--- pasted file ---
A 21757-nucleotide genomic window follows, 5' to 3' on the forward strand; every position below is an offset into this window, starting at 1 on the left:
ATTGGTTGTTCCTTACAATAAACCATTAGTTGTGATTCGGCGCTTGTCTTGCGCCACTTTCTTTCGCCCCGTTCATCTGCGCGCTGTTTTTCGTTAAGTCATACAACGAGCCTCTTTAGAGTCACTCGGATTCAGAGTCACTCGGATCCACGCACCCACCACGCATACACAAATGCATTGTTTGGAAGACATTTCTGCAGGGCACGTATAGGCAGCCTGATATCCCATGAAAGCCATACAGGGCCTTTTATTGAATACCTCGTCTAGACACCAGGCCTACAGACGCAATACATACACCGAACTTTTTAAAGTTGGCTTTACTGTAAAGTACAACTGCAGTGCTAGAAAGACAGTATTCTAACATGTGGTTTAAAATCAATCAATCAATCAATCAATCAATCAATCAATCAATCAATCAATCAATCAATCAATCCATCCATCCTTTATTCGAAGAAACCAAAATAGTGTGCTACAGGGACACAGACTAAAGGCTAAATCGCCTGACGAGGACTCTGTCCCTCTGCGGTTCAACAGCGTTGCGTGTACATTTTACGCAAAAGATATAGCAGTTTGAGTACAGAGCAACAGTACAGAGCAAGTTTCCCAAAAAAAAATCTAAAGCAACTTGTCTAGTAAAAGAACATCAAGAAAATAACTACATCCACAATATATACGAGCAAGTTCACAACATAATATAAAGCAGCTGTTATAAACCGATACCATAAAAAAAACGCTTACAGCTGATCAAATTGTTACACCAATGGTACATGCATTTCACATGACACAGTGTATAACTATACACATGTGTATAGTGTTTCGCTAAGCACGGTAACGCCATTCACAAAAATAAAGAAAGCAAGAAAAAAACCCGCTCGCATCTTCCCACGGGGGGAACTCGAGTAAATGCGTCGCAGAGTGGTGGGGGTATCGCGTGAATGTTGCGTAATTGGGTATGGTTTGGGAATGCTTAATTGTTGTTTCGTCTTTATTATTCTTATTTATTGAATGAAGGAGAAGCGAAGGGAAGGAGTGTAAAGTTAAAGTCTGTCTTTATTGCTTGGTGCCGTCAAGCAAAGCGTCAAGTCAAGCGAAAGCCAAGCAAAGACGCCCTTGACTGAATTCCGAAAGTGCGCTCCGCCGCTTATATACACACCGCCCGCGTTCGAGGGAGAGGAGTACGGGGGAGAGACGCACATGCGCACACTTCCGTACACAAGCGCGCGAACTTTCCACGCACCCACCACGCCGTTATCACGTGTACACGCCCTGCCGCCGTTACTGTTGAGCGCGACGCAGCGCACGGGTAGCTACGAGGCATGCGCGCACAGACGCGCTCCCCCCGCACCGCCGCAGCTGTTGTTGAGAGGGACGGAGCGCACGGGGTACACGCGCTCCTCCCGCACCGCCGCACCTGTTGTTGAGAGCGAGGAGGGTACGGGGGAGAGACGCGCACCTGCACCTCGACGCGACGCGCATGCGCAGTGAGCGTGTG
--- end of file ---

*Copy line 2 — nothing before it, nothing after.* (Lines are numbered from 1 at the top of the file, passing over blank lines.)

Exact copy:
ATTGGTTGTTCCTTACAATAAACCATTAGTTGTGATTCGGCGCTTGTCTTGCGCCACTTTCTTTCGCCCCGTTCATCTGCGCGCTGTTTTTCGTTAAGTCATACAACGAGCCTCTTTAGAGTCACTCGGATTCAGAGTCACTCGGATCCACGCACCCACCACGCATACACAAATGCATTGTTTGGAAGACATTTCTGCAGGGCACGTATAGGCAGCCTGATATCCCATGAAAGCCATACAGGGCCTTTTATTGAATACCTCGTCTAGACACCAGGCCTACAGACGCAATACATACACCGAACTTTTTAAAGTTGGCTTTACTGTAAAGTACAACTGCAGTGCTAGAAAGACAGTATTCTAACATGTGGTTTAAAATCAATCAATCAATCAATCAATCAATCAATCAATCAATCAATCAATCAATCAATCAATCCATCCATCCTTTATTCGAAGAAACCAAAATAGTGTGCTACAGGGACACAGACTAAAGGCTAAATCGCCTGACGAGGACTCTGTCCCTCTGCGGTTCAACAGCGTTGCGTGTACATTTTACGCAAAAGATATAGCAGTTTGAGTACAGAGCAACAGTACAGAGCAAGTTTCCCAAAAAAAAATCTAAAGCAACTTGTCTAGTAAAAGAACATCAAGAAAATAACTACATCCACAATATATACGAGCAAGTTCACAACATAATATAAAGCAGCTGTTATAAACCGATACCATAAAAAAAACGCTTACAGCTGATCAAATTGTTACACCAATGGTACATGCATTTCACATGACACAGTGTATAACTATACACATGTGTATAGTGTTTCGCTAAGCACGGTAACGCCATTCACAAAAATAAAGAAAGCAAGAAAAAAACCCGCTCGCATCTTCCCACGGGGGGAACTCGAGTAAATGCGTCGCAGAGTGGTGGGGGTATCGCGTGAATGTTGCGTAATTGGGTATGGTTTGGGAATGCTTAATTGTTGTTTCGTCTTTATTATTCTTATTTATTGAATGAAGGAGAAGCGAAGGGAAGGAGTGTAAAGTTAAAGTCTGTCTTTATTGCTTGGTGCCGTCAAGCAAAGCGTCAAGTCAAGCGAAAGCCAAGCAAAGACGCCCTTGACTGAATTCCGAAAGTGCGCTCCGCCGCTTATATACACACCGCCCGCGTTCGAGGGAGAGGAGTACGGGGGAGAGACGCACATGCGCACACTTCCGTACACAAGCGCGCGAACTTTCCACGCACCCACCACGCCGTTATCACGTGTACACGCCCTGCCGCCGTTACTGTTGAGCGCGACGCAGCGCACGGGTAGCTACGAGGCATGCGCGCACAGACGCGCTCCCCCCGCACCGCCGCAGCTGTTGTTGAGAGGGACGGAGCGCACGGGGTACACGCGCTCCTCCCGCACCGCCGCACCTGTTGTTGAGAGCGAGGAGGGTACGGGGGAGAGACGCGCACCTGCACCTCGACGCGACGCGCATGCGCAGTGAGCGTGTG